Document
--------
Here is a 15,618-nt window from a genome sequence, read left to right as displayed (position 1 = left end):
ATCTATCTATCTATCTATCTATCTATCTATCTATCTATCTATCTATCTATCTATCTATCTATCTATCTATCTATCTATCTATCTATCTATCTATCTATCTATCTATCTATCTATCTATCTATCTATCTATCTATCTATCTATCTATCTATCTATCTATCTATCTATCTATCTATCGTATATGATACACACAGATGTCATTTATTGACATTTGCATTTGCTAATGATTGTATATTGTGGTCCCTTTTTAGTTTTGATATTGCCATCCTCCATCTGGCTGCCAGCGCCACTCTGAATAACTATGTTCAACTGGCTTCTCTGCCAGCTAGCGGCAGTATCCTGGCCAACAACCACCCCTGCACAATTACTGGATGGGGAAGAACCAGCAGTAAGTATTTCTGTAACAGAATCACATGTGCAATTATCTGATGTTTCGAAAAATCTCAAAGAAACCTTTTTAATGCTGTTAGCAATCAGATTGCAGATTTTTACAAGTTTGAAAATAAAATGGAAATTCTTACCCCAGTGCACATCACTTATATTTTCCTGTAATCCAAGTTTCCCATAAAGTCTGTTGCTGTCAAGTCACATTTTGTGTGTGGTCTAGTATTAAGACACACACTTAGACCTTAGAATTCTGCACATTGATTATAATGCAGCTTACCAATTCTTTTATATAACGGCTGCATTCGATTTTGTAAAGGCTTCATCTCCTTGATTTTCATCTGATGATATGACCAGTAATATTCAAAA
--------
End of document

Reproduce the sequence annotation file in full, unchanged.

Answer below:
Here is a 15,618-nt window from a genome sequence, read left to right as displayed (position 1 = left end):
ATCTATCTATCTATCTATCTATCTATCTATCTATCTATCTATCTATCTATCTATCTATCTATCTATCTATCTATCTATCTATCTATCTATCTATCTATCTATCTATCTATCTATCTATCTATCTATCTATCTATCTATCTATCTATCTATCTATCTATCTATCTATCTATCTATCGTATATGATACACACAGATGTCATTTATTGACATTTGCATTTGCTAATGATTGTATATTGTGGTCCCTTTTTAGTTTTGATATTGCCATCCTCCATCTGGCTGCCAGCGCCACTCTGAATAACTATGTTCAACTGGCTTCTCTGCCAGCTAGCGGCAGTATCCTGGCCAACAACCACCCCTGCACAATTACTGGATGGGGAAGAACCAGCAGTAAGTATTTCTGTAACAGAATCACATGTGCAATTATCTGATGTTTCGAAAAATCTCAAAGAAACCTTTTTAATGCTGTTAGCAATCAGATTGCAGATTTTTACAAGTTTGAAAATAAAATGGAAATTCTTACCCCAGTGCACATCACTTATATTTTCCTGTAATCCAAGTTTCCCATAAAGTCTGTTGCTGTCAAGTCACATTTTGTGTGTGGTCTAGTATTAAGACACACACTTAGACCTTAGAATTCTGCACATTGATTATAATGCAGCTTACCAATTCTTTTATATAACGGCTGCATTCGATTTTGTAAAGGCTTCATCTCCTTGATTTTCATCTGATGATATGACCAGTAATATTCAAAA